“You… you’re over 50 years old, it’s too late for you to take over Rwanda. But your children are growing up uneducated in the bush. Don’t you see that your children, who are the future of Rwanda, when they go back they’ll be the slaves of those who are there! Because they are illiterate!”
.. they persuaded at least 1,600 Rwandan rebels to lay down weapons. The left–the mainstream–has to use every pacifist bone it can muster to create a message like this, a message white supremacists can hear.
To the older ones: it’s too late for you to get what you dream of, but if you want your children to get that dream, you have to teach them something different. And to the younger ones: You can get back home, but this road will not lead you there.
.. It’s tempting to respond to white supremacy in reactionary ways. But pacifism–true creative nonviolence–is proactive. It sees what violence dreams of, and morphs that dream into something nonviolent, thriving, and interdependent. For Anabaptists to be allied with anti-racism, we must do the work of building exit-ramps from white supremacy. We have to develop the template for re-integration.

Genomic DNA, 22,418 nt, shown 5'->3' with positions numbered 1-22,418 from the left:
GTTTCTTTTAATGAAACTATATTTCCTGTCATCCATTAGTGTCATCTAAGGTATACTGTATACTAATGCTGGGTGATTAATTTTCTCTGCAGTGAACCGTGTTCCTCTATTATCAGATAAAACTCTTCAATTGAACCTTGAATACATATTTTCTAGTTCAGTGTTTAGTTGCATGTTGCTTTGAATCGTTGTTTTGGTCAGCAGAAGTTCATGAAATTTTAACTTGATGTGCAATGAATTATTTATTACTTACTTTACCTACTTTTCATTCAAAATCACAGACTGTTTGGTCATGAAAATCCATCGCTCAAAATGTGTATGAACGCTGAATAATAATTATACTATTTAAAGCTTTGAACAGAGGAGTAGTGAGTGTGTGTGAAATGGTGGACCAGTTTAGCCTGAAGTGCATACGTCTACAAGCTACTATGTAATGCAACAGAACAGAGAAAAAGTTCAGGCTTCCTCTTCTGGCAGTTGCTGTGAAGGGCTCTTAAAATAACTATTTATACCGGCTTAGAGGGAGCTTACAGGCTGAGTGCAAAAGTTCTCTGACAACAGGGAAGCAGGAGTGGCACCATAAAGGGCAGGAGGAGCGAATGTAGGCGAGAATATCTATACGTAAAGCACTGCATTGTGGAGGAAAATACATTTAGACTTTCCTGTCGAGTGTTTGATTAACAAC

The Koch sons would later revive the spirit of the John Birch society under a new more respectable name: the “Tea Party.”
Given that the Tea Party-dominated Republican Party became the party of the “You Lie!” Obama-obstruction era, the Koch brothers had succeeded in reintroducing the very note of hysterical paranoid racism into American politics. This was what Bill did had worked so hard to repudiate.
Bill would have never said Obama wasn’t a real American, let alone have gone along with the “birther” or “he’s a Muslim” nonsense.
.. Donald Trump did not come out of nowhere. He is the creation of the Birch/Koch brothers designs on our democracy. Now the Koch brothers and the Republican establishment are affraid of what they made.
.. First, Neil Postman’s prophetic book Amusing Ourselves to Death has been vindicated. It’s not coincidental that Donald Trump is a reality TV star. He is the face of an illiterate America that gets its “facts” from TV news and talk radio hosts. He is the result of a celebrity “culture” gone wild.
.. Second, Donald Trump is the creation of white angry lower and middle-class Americans who have come through our educational system that failed to educate them.
.. These are fact-free functional illiterates, creatures of TV news and celebrity culture, Postman’s walking dead. The are not moved by facts but their energy is fueled by overt racism, hate, xenophobia, isolationism and ignorance.
.. It turns out that what Bill Buckley misunderstood about America was the actual character of white America. Bill thought he could civilize conservatism. But the American right has never dealt honestly with the issue of race.